Staff Editorial | Peter Liang’s trial, Akai Gurley and the police today
Over the past two weeks, New York Police Department officer Peter Liang has stood trial for the death of Akai Gurley in 2014. According to the New York Times, in 2015 Liang was indicted for manslaughter, assault and other criminal charges, and turned himself in. On Feb. 11, Liang was found guilty by a jury, giving a shocking twist of events in cases similar to this
What did The Campanil think about this?
We feel that the trial and its verdict shows the many faults in police training, particularly in New York. For instance, Liang’s lawyers argued that his actions were a result of poor training from the Police Academy; he was “unqualified” to perform CPR. We feel that basic requirements like CPR should be stressed in training, especially in cases like Akai Gurley’s. The fact that Liang did not feel confident in performing resuscitation for someone that he had shot, is a symptom of a larger problem in cases like Liang’s: lack of accountability of police officers in communities.
Liang has been one of many policemen that have stood trial for the death of a person of color in the past two years. Since the deaths of Mike Brown, Freddie Gray, Aiyana Jones, and the many people of color that have been killed for the past two years, we have continued to question the United States’ training of police, especially for its use of excessive force.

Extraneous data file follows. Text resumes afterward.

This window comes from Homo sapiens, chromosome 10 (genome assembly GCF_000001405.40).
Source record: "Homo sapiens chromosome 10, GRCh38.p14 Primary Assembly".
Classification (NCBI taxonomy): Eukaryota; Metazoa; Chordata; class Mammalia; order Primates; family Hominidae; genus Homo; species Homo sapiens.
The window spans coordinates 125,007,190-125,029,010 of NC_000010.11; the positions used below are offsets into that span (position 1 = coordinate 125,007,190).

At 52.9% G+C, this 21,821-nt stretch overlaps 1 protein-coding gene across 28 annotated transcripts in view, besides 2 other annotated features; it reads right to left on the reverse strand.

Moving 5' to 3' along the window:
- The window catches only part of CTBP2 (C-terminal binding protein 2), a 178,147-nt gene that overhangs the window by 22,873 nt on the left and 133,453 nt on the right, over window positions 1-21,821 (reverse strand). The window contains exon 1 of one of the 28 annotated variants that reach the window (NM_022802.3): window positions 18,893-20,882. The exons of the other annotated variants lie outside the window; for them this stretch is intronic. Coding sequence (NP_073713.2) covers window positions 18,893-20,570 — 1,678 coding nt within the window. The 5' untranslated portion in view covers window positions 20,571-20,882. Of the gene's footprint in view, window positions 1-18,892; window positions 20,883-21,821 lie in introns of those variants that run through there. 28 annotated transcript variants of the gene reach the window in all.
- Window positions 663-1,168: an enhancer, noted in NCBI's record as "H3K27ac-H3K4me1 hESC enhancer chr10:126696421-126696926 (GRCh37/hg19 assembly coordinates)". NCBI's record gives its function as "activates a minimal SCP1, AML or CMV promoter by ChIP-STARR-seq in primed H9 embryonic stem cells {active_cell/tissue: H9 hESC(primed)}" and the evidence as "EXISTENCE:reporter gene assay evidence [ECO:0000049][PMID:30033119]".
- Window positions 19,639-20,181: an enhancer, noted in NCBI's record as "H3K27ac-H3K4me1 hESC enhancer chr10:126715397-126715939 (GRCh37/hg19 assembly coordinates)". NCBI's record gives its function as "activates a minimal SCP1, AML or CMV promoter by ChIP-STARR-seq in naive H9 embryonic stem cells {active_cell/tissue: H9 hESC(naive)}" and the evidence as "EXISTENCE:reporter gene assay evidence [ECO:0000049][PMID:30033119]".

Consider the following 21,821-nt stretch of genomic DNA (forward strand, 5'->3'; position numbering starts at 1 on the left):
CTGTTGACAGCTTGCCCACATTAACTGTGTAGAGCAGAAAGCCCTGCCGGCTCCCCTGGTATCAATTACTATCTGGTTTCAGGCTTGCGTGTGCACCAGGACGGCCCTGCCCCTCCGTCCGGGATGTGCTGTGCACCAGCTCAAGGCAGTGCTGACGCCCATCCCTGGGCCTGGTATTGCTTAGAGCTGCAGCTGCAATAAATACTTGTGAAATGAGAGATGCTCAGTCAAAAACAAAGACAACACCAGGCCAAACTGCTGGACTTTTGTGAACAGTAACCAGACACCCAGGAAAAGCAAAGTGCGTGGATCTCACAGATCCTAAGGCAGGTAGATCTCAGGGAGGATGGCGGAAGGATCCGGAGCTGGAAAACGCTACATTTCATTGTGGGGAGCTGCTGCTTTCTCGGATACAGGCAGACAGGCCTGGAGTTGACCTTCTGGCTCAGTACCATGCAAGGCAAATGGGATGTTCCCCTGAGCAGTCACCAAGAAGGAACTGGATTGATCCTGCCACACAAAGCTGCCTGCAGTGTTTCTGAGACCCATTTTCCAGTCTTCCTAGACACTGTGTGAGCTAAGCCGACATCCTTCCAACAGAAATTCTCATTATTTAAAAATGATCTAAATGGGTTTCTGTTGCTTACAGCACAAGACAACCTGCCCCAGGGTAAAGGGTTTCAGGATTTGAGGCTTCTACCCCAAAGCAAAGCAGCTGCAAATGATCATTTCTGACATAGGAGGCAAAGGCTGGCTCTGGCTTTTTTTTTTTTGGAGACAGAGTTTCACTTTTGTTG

Although this type of training has occurred in the United States since the 1900s, it has only worsened in the past few years. According to a report from the American Civil Liberties Union (ACLU), policing in the United States has become “excessively militarized through the use of weapons and tactics designed for the battlefield.” At the same time, this militarization has heavily and terribly impacted people of color. Because of this, we cannot help but wonder about the future for POCs in the U.S. due to militarization by police.
At the same time, The Campanil questions the word “justice” for this trial. During the trial, there were many questions about whether justice would be obtained for Gurley, especially in regards to race. Cases regarding the killings of POC by police officers have resulted in the acquittal of police or a mistrial. This time, justice was served when the jury declared the verdict as guilty.
Liang’s Chinese background posed a bigger question in the trial, especially with his role as a police officer in the New York Police Department. Over the last several years, the NYPD has been scrutinized for its misconduct involving deaths of people of color, such as Eric Garner, Sean Bell and Amadou Diallo. We could not help but wonder whether Liang’s actions were the result of a faulty department. Importantly, we wonder what issues will be raised now that Liang was found guilty.
We recognize all that was wrong with the case during the two-week trial. Although we recognize that justice was reached for the death of Akai Gurley, we still feel that police departments — especially New York’s department — must work to become demilitarized and build a relationship with the community that they are supposed to protect.